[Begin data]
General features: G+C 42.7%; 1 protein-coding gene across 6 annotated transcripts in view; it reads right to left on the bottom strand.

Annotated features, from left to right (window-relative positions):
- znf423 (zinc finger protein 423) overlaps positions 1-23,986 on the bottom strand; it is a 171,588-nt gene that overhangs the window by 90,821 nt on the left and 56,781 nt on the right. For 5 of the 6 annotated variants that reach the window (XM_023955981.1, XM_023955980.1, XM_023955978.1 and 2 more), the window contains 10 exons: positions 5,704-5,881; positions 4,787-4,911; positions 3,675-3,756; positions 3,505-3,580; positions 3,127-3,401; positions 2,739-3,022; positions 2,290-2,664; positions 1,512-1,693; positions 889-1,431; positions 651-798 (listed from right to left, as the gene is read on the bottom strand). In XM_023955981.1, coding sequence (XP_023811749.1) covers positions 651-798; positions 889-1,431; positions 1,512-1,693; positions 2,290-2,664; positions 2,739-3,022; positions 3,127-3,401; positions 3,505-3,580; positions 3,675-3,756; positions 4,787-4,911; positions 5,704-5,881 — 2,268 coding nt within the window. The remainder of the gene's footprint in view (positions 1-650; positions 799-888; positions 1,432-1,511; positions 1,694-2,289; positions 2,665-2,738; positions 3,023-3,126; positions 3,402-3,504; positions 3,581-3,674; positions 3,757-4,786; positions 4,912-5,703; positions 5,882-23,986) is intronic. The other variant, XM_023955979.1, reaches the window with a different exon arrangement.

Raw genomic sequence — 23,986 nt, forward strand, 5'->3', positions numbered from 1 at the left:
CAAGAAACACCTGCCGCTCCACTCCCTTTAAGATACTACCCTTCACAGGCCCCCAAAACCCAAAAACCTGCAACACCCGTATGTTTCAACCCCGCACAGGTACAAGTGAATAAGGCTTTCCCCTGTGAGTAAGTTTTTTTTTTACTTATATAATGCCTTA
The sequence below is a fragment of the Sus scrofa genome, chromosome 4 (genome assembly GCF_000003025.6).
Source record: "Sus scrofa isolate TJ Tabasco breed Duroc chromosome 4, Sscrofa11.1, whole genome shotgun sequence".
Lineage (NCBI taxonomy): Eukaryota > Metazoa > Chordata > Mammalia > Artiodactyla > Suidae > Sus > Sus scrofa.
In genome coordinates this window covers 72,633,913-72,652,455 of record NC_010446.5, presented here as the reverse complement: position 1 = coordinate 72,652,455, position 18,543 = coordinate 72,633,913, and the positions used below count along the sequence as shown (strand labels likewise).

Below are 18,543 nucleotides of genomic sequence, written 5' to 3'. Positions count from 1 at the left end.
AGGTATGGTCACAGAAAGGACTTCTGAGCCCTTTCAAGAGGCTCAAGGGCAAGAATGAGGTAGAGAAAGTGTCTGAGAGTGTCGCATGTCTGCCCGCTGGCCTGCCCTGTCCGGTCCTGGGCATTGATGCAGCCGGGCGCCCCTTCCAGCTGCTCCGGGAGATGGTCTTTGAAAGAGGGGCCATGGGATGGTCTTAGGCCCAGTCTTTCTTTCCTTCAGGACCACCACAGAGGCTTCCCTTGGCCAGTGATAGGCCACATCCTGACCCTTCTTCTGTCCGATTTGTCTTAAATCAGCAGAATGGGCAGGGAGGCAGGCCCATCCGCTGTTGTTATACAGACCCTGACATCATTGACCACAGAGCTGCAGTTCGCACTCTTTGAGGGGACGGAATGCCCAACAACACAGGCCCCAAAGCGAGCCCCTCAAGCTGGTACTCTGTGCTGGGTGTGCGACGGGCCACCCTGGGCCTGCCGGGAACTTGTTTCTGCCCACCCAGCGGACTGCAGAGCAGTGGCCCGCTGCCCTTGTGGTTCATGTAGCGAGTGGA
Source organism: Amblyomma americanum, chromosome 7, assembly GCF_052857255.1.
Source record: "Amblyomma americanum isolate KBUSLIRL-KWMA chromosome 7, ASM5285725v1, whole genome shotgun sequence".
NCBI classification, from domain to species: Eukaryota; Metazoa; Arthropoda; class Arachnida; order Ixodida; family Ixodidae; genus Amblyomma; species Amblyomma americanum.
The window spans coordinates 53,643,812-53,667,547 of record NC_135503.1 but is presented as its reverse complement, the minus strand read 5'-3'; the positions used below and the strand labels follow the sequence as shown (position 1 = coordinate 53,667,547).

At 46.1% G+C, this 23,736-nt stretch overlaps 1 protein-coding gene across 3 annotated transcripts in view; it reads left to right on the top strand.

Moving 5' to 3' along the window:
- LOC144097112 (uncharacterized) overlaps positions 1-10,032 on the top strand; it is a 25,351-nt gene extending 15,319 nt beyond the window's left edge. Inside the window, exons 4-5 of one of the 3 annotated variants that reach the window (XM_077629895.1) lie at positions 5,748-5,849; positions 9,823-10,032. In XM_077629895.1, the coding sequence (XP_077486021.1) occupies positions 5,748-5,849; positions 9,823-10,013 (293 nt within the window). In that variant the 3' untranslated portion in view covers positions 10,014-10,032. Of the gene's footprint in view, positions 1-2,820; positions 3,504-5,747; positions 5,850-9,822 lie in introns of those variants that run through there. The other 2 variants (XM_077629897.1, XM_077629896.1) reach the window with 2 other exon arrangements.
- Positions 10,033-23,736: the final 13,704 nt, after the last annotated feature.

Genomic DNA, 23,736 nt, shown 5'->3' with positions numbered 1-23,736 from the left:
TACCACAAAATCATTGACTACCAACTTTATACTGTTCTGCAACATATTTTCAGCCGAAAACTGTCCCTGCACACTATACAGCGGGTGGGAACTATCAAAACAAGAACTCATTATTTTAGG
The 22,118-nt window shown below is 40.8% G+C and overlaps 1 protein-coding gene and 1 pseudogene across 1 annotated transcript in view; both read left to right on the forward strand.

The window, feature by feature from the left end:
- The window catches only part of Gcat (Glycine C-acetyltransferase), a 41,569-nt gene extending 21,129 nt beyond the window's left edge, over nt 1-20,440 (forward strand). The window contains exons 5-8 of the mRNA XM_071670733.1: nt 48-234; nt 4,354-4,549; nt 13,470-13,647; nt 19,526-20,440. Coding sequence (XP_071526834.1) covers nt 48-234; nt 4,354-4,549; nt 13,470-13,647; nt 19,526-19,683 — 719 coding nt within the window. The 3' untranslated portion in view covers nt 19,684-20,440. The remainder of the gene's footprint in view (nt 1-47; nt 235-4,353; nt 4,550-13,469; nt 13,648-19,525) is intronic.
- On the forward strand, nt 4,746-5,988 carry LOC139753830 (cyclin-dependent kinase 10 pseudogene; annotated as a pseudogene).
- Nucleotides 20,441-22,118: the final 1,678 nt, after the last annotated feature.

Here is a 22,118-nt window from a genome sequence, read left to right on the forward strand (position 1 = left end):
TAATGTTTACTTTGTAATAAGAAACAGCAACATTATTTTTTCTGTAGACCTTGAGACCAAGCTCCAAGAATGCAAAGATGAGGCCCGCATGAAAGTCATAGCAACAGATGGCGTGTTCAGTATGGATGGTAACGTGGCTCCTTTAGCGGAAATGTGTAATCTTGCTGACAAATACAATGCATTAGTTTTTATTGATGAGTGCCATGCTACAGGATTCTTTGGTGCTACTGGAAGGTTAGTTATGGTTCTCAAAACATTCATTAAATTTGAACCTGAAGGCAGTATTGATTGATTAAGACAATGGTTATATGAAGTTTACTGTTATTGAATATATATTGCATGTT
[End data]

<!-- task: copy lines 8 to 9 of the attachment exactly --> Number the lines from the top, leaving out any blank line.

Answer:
Lineage (NCBI taxonomy): Eukaryota > Metazoa > Chordata > Mammalia > Artiodactyla > Suidae > Sus > Sus scrofa.
In genome coordinates this window covers 72,633,913-72,652,455 of record NC_010446.5, presented here as the reverse complement: position 1 = coordinate 72,652,455, position 18,543 = coordinate 72,633,913, and the positions used below count along the sequence as shown (strand labels likewise).